Otitis externa - a quick guide to management (Proceedings)


Most of the following options illustrate the various medical means of salvaging chronic otitis in a dog, However, the ideal option is to prevent acute otitis externa from becoming chronic.


Most of the following options illustrate the various medical means of salvaging chronic otitis in a dog, However, the ideal option is to prevent acute otitis externa from becoming chronic. This may often be done if one remembers to:

  • Thoroughly examine the ear canal (under sedation if necessary) for any foreign body.

  • Perform cytology from the exudate in the canal, to determine the type of infection.

  • Remember that many recurrent otitis externa cases have an underlying allergic component (atopic dermatitis or food allergy).

  • Show the owner how to flush and administer topical medications !!!!

  • If a bacterial organism is not responding to empiric treatment, culture the ear.

The most common causes for chronic, proliferative otitis externa:

  • Allergic disease – atopy and/or food hypersensitivity

  • Inadequately treated or refractory bacterial and/or Malassezia infections, often leading to otitis media

  • Less commonly: hypothyroidism, idiopathic seborrhea (e.g. Cocker Spaniels), neoplasia      


Aggressive attack at medical management - salvage the ear/ears. This usually employs all the modalities of ear therapy commonly employed.

  • Systemic glucocorticoid (e.g. starting at 1-2 mg/kg/day prednisolone/prednisone for two weeks, then .05 - 1 mg/kg for two weeks, then 1 mg/kg every other day for two weeks, then 0.5 mg/kg every other day for two weeks). Systemic glucocorticoid therapy is generally maintained until proliferative changes have been significantly reduced or resolved.

  •  Systemic antibiotic (chosen on the basis of cytology initially – cephalosporins for cocci, fluoroquinolones for rods; +/- culture and sensitivity testing)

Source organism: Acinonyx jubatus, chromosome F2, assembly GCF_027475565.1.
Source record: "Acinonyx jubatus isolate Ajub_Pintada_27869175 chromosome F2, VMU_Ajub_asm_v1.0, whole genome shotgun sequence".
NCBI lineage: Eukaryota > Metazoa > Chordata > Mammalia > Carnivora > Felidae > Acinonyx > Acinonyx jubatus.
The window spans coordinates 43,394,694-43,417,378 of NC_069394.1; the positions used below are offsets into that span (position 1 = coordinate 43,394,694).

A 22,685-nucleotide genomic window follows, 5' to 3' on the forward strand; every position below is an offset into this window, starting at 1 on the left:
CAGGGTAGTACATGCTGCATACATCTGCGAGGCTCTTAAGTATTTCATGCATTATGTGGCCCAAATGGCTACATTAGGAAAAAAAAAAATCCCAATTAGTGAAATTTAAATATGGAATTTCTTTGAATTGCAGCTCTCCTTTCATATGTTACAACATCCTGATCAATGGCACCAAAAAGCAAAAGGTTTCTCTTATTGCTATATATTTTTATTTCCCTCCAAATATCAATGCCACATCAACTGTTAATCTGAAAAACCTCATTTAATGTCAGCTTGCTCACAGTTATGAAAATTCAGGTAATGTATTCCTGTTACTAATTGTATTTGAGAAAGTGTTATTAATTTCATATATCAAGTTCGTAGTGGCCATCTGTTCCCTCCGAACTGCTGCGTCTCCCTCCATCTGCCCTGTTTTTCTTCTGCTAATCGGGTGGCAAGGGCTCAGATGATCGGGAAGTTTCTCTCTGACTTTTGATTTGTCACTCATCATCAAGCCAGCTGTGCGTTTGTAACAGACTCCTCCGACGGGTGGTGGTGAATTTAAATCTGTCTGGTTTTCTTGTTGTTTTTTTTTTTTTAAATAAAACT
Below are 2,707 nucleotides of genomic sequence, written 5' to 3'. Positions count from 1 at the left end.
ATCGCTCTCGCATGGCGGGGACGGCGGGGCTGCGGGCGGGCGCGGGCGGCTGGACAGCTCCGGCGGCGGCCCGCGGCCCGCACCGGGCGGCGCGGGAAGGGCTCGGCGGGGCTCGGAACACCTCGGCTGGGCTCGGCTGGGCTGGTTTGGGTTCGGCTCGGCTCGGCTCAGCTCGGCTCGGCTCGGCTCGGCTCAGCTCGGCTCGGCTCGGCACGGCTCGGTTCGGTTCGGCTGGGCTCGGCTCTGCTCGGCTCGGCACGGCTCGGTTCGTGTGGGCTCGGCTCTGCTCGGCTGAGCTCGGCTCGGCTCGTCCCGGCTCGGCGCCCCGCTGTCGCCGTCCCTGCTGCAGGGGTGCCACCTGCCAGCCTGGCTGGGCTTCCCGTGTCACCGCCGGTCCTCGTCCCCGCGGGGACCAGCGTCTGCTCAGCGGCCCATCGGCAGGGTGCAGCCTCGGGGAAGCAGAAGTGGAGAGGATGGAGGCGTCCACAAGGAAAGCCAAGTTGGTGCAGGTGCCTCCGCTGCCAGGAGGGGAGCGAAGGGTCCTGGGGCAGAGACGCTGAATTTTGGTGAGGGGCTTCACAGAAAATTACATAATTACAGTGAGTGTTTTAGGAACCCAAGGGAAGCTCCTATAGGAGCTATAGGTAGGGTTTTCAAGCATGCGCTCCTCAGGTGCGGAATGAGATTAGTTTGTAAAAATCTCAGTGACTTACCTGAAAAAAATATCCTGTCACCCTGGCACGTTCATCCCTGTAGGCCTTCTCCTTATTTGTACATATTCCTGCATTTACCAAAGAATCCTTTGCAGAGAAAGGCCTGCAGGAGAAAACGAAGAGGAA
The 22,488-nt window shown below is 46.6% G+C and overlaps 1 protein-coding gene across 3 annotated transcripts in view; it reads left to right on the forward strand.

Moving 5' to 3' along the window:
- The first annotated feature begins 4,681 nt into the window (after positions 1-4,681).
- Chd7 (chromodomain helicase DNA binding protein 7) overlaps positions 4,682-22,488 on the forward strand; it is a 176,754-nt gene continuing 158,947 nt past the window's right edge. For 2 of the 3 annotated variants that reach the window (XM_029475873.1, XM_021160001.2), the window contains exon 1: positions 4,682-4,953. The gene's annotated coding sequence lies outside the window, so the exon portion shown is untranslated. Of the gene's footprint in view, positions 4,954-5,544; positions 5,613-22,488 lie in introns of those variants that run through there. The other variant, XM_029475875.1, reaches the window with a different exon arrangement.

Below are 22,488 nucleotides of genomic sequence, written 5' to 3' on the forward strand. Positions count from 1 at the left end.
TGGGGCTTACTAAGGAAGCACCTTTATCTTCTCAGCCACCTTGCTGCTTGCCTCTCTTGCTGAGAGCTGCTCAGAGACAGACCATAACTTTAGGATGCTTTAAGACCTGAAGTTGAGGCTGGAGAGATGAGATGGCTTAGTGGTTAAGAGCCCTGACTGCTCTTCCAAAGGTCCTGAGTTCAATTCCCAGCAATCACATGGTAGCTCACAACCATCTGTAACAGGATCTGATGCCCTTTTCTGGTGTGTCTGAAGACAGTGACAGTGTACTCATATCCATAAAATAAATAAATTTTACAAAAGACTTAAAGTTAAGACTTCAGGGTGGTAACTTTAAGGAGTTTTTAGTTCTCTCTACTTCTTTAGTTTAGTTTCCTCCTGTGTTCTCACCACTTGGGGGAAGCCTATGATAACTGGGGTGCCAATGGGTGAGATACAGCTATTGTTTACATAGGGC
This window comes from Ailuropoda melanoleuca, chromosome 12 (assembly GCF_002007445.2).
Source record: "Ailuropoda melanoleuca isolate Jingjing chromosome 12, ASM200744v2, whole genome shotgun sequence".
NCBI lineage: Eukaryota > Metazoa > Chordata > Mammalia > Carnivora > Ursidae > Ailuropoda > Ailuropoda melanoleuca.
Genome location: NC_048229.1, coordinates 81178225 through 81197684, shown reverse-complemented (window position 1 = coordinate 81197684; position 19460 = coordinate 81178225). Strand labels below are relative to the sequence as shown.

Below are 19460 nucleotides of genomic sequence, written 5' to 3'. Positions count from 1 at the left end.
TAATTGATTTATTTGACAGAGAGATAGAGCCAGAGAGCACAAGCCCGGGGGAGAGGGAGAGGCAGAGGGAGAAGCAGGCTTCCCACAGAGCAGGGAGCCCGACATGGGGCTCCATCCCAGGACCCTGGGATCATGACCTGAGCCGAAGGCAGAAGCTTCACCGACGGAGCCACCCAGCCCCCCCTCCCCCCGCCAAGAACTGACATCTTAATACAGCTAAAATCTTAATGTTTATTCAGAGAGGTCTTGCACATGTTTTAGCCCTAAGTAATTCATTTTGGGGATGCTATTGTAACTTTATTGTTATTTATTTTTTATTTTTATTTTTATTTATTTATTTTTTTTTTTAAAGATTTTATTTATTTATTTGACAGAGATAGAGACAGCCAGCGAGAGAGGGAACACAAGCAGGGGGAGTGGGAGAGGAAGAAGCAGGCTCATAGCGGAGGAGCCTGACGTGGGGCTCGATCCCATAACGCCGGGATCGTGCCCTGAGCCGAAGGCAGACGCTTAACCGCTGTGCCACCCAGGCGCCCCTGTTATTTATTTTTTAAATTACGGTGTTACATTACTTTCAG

Doses: cephalexin                                   30 mg/kg 12 h

                Cefpodoxime (Simplicef™)                   10 mg/kg q 24 h

                Enrofloxacin (Baytril®)                          15 mg/kg q 24 h

                Marbofloxacin (Zeniquin®)                    6 mg/kg q 24 h

                ciprofloxacin                                           30mg/kg q24h

See below for Pseudomonas infections

  • If  Malassezia is present – systemic anti-Malassezia therapy ketoconazole (5mg/kg), itraconazole (5mg/kg) or fluconazole (5 mg/kg)

See below for refractory Malassezia infections

  • Topical glucocorticoid/antibiotic/antifungal: If the tympanum is intact, all options are acceptable. If the integrity of tympanum is unknown: for bacteria, consider a solution of  injectable enrofloxacin (22.7mg/ml): dexamethasone sodium phosphate (4mg/ml) at a ratio of 1:2  or enrofloxacin in TrisEDTA).    The gentamicin in Otomax® (Schering) provides a broader spectrum gram negative effect (picking up even 50 – 60% of Pseudomonas) and is therefore possibly the EMPIRIC antibiotic of choice when rods (usually gram negative organisms) are seen to predominate on an ear cytology. Another recent addition to the medications available in the USA is Surolan® (Vétoquinol) which contains polymyxin B, as well as prednisolone acetate and Miconazole.

  • For Malassezia  consider dexamethasone sodium phosphate: 1% miconazole (1:1); for bacteria and Malassezia  consider a mix of enrofloxacin:dexamethasone sodium phosphate: 1%miconazole (1:1:2).